Contacts: Garrett Russo, Press Secretary, American Rivers, (202) 423-9494
Jennifer Caddick, Save the River, Upper St. Lawrence Riverkeeper, (315) 686-2010
St. Lawrence among America’s Most Endangered Rivers
Ancient Management Plans Threaten Iconic Waterway
Washington (April 17, 2008) —Tens of millions of people in two countries depend everyday on the St. Lawrence River. The health and vitality of this iconic North American waterway is tarnished due to outdated management plans of the Moses-Saunders Dam that date back to the Eisenhower Administration. Under these policies, the river that supplies drinking water to large sections of the United States and Canada is experiencing degradation undreamed of 50 years ago. It’s no wonder the St. Lawrence River has been named one of America’s Most Endangered Rivers.
“The St. Lawrence River has been held hostage by the Moses-Saunders Dam since 1958, or 9 years before the advent of color television” said Rebecca Wodder, President of American Rivers. “It’s time for new ideas that benefit the millions of people who depend on the river.”
Constructed in 1958 to harness hydropower and aid commercial navigation on the St. Lawrence River, the Moses-Saunders Dam controls water levels on the river and Lake Ontario. However, the dam was built in a bygone era, where environmental impacts weren’t taken into consideration. 50 years later new ideas and new science shows that the river’s health can be significantly improved, while continuing to serve commercial interests.
“The economics surrounding the river extend far beyond just shipping and hydropower,” said Jennifer Caddick, Upper St. Lawrence Riverkeeper and Save The River Executive Director. “Hundreds of millions of dollars are pumped into local economies every year by recreational activities: activities that are slowly being strangled by the Moses-Saunders Dam”
Water level management plans for the St. Lawrence River and Lake Ontario are set by the International Joint Commission (IJC). Both the United States and Canada have equal representation on the 6 member panel. After half a century, the antiquated management plan for the dam is up for revision. Research conducted by more than 180 scientists from both countries discovered that the current plan, which severely limits natural water level fluctuations, has significantly reduced the diversity of plant species in river wetlands, which in turn has impacted populations of many fish and other wildlife. However, these conditions can be reversed by allowing the river to have a more natural flow. Such a plan is currently before the IJC; it is known as Plan B+.
“This should be an easy choice for the IJC, because it isn’t an either or decision,” added Wodder. “Communities up and down the banks of the St. Lawrence can have a healthy, thriving St. Lawrence River, and business interests can thrive as well. Plan B+ is a win-win for everyone.”
Plan B+ is widely supported by federal and state agencies, such as the United States Fish and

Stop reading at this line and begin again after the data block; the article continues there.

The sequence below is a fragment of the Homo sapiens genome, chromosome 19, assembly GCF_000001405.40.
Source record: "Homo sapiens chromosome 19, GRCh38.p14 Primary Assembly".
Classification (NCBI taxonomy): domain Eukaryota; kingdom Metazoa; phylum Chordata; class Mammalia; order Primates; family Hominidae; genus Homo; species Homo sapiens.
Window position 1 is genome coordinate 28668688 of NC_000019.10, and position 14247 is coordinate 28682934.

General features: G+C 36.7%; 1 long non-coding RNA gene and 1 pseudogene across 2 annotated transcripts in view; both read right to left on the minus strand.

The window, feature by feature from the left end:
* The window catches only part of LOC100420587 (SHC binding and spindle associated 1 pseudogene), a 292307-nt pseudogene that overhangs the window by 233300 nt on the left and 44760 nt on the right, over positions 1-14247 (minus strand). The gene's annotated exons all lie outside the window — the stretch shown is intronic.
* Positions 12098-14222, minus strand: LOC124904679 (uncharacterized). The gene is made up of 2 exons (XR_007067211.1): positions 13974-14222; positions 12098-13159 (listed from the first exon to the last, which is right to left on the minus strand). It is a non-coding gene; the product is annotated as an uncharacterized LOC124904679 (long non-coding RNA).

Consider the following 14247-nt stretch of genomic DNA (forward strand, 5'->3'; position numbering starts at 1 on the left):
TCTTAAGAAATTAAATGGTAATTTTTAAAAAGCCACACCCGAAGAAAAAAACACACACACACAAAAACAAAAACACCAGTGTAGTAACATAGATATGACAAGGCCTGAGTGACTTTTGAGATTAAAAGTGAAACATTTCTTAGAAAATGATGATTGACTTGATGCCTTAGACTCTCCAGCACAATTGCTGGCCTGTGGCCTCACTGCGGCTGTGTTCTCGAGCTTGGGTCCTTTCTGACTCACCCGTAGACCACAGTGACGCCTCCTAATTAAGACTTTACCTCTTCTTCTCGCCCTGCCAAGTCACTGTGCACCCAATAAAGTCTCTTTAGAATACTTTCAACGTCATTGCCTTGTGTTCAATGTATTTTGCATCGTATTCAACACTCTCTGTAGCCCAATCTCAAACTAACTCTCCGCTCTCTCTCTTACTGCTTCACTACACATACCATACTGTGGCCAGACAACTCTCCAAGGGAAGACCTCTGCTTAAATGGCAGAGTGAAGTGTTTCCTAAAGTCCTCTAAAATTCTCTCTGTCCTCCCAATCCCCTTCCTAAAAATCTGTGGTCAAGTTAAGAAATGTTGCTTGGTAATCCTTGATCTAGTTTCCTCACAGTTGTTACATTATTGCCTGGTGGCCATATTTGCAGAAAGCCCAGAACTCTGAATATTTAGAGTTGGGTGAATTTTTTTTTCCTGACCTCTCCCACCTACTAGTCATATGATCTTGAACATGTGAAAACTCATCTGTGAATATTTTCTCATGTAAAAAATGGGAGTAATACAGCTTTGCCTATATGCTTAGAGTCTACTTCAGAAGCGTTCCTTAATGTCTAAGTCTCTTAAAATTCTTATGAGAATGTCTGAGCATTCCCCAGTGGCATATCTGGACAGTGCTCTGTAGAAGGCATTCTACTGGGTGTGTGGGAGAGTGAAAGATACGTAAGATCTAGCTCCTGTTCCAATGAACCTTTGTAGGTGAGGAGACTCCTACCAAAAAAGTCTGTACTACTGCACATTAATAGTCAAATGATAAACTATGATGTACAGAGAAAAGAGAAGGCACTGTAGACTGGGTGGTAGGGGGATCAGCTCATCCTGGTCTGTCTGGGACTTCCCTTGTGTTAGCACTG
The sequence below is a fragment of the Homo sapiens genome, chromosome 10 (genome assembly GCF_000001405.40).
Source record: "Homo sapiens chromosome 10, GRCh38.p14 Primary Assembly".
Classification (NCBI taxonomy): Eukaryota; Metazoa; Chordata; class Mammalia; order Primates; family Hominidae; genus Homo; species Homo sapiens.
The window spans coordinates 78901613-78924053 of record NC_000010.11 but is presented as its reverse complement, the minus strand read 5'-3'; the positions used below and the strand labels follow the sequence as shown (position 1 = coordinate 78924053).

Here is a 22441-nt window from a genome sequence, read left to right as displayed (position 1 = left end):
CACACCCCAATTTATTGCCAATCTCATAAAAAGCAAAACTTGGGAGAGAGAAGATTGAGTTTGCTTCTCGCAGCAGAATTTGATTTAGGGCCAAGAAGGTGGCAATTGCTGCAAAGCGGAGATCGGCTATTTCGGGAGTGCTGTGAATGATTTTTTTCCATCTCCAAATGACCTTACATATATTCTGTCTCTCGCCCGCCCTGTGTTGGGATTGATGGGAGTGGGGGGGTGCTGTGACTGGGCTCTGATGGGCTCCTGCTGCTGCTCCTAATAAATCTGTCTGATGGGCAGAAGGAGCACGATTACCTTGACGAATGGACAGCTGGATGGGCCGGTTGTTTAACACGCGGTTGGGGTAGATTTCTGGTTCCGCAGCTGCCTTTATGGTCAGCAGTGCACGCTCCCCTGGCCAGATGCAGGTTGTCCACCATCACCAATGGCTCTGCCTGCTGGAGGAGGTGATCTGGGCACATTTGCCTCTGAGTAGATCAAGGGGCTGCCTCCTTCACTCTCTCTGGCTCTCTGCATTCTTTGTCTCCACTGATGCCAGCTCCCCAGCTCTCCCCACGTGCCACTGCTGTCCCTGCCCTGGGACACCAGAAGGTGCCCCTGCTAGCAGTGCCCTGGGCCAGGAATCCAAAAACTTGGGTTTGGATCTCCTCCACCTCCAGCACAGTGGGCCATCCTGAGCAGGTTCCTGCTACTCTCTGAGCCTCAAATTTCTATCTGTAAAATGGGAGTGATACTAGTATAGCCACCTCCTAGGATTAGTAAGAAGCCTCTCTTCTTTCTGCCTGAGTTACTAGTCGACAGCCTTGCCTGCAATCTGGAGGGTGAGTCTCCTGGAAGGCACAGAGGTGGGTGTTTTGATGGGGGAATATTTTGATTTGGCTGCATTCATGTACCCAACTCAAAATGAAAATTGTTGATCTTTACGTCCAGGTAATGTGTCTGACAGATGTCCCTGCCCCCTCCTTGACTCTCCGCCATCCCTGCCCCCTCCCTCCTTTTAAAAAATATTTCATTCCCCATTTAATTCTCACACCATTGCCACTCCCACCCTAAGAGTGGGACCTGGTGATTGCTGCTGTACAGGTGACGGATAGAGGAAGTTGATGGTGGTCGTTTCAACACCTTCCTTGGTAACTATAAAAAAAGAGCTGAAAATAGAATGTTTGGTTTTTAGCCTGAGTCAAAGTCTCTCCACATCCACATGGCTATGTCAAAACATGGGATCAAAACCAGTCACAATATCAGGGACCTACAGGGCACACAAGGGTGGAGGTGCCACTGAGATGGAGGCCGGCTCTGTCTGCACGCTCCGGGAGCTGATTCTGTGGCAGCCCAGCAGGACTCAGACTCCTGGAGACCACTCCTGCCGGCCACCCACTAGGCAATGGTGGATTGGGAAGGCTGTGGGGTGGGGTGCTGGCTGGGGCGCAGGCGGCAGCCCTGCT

Wildlife Service, United States Environmental Protection Agency, Environment Canada, and
the New York Departments of Environmental Conservation and State, as well as numerous scientists, environmental groups, and federal, state and local lawmakers. The IJC will be accepting public comments this spring.
“As the IJC considers yet another round of public comment, we will be working closely with our allies, particularly Congressman John McHugh who has been a leader on this issue, to ensure that the IJC fulfils its responsibility to protect the environment and local communities.”
The new and difficult challenges presented by global warming make the immediate implementation of Plan B+ all the more imperative. Warmer water temperatures, more frequent floods and lower water levels could threaten water supply, water quality, shipping, recreation and wildlife in the watershed. This plan will increase community resiliency and best allow both business and the environment adapt to the coming changes.
“The Great Lakes are home to almost 25 percent of the world’s fresh water,” added Wodder. “Given all we know about the coming impacts of global warming, we simply can’t afford to be destroying the St. Lawrence River and watershed.”
About America’s Most Endangered Rivers™
Each year, American Rivers solicits nominations from thousands of river groups, environmental organizations, outdoor clubs, local governments, and taxpayer watchdogs for the America’s Most Endangered Rivers report. The report highlights the rivers facing the most uncertain futures rather than those suffering from the worst chronic problems. The report presents alternatives to proposals that would damage rivers, identifies those who make the crucial decisions, and points out opportunities for the public to take action on behalf of each listed river.
The America’s Most Endangered Rivers Report results in thousands of supporters taking action on behalf of their beloved river. Such action produces immediate and tangible result. To see success stories visit www.americanrivers.org/MERSuccesses
Rebecca Wodder is available for interview, both pre and post embargo. Our offices are just blocks away from all major news bureaus. Please contact Garrett Russo (202) 423-9494 for booking. The full report is available at http://www.americanrivers.org/MERPressroom
Reporters wishing to direct readers to the report online may use the following link*: http://www.americanrivers.org/StLawrence
*This link will not be live until 17 April 2008 12:01AM EDT
Jennifer J. Caddick
Executive Director, Save The River
Upper St. Lawrence Riverkeeper
409 Riverside Drive
Clayton, NY 13624
Phone: (315) 686-2010
Cell: (315) 767-2802
Fax: (315) 686-3632